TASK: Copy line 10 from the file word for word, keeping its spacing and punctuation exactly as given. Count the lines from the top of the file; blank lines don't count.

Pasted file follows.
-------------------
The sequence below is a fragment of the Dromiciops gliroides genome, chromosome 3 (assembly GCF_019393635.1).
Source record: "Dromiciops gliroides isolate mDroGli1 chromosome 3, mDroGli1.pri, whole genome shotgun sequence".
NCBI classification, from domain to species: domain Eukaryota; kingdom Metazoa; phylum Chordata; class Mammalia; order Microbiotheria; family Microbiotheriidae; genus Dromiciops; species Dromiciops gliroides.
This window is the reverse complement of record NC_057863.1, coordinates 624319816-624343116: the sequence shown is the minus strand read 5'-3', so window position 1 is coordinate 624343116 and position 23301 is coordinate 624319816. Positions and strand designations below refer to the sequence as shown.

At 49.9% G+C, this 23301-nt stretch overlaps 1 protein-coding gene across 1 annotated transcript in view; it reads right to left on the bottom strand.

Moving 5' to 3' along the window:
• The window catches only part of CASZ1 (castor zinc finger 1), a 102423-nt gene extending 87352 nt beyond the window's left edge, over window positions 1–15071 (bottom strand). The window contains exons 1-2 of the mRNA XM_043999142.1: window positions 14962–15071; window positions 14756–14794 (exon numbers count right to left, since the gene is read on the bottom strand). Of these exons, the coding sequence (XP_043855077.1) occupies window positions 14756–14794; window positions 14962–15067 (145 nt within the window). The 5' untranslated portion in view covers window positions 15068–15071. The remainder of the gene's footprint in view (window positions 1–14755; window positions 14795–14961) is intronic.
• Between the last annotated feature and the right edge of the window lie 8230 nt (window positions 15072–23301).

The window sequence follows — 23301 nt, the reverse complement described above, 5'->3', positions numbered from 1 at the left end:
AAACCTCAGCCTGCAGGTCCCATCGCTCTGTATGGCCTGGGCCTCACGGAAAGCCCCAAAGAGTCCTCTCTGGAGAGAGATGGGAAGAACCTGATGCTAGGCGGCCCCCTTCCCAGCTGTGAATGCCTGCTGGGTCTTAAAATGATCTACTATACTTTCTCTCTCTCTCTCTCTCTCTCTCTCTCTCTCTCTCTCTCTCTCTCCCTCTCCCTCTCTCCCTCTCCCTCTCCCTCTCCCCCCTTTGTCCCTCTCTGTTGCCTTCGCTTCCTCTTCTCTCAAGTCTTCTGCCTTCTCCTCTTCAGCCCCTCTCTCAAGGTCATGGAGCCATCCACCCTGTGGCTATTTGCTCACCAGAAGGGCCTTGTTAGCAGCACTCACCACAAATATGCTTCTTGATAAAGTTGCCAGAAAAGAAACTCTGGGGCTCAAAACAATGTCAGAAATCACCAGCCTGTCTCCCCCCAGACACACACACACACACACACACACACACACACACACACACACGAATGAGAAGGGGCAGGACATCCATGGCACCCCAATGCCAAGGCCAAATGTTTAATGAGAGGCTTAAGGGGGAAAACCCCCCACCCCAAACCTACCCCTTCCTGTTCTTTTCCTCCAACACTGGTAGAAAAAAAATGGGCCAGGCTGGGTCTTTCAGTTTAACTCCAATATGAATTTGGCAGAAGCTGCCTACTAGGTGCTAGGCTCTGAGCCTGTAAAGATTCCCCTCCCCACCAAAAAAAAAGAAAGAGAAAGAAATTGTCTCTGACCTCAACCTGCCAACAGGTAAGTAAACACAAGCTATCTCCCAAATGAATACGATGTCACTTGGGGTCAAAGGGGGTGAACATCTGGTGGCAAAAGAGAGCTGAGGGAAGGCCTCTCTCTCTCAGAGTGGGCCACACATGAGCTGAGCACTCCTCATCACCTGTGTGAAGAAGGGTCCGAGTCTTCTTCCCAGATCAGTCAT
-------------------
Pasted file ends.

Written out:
AAACCTCAGCCTGCAGGTCCCATCGCTCTGTATGGCCTGGGCCTCACGGAAAGCCCCAAAGAGTCCTCTCTGGAGAGAGATGGGAAGAACCTGATGCTAGGCGGCCCCCTTCCCAGCTGTGAATGCCTGCTGGGTCTTAAAATGATCTACTATACTTTCTCTCTCTCTCTCTCTCTCTCTCTCTCTCTCTCTCTCTCTCTCTCCCTCTCCCTCTCTCCCTCTCCCTCTCCCTCTCCCCCCTTTGTCCCTCTCTGTTGCCTTCGCTTCCTCTTCTCTCAAGTCTTCTGCCTTCTCCTCTTCAGCCCCTCTCTCAAGGTCATGGAGCCATCCACCCTGTGGCTATTTGCTCACCAGAAGGGCCTTGTTAGCAGCACTCACCACAAATATGCTTCTTGATAAAGTTGCCAGAAAAGAAACTCTGGGGCTCAAAACAATGTCAGAAATCACCAGCCTGTCTCCCCCCAGACACACACACACACACACACACACACACACACACACACACACGAATGAGAAGGGGCAGGACATCCATGGCACCCCAATGCCAAGGCCAAATGTTTAATGAGAGGCTTAAGGGGGAAAACCCCCCACCCCAAACCTACCCCTTCCTGTTCTTTTCCTCCAACACTGGTAGAAAAAAAATGGGCCAGGCTGGGTCTTTCAGTTTAACTCCAATATGAATTTGGCAGAAGCTGCCTACTAGGTGCTAGGCTCTGAGCCTGTAAAGATTCCCCTCCCCACCAAAAAAAAAGAAAGAGAAAGAAATTGTCTCTGACCTCAACCTGCCAACAGGTAAGTAAACACAAGCTATCTCCCAAATGAATACGATGTCACTTGGGGTCAAAGGGGGTGAACATCTGGTGGCAAAAGAGAGCTGAGGGAAGGCCTCTCTCTCTCAGAGTGGGCCACACATGAGCTGAGCACTCCTCATCACCTGTGTGAAGAAGGGTCCGAGTCTTCTTCCCAGATCAGTCAT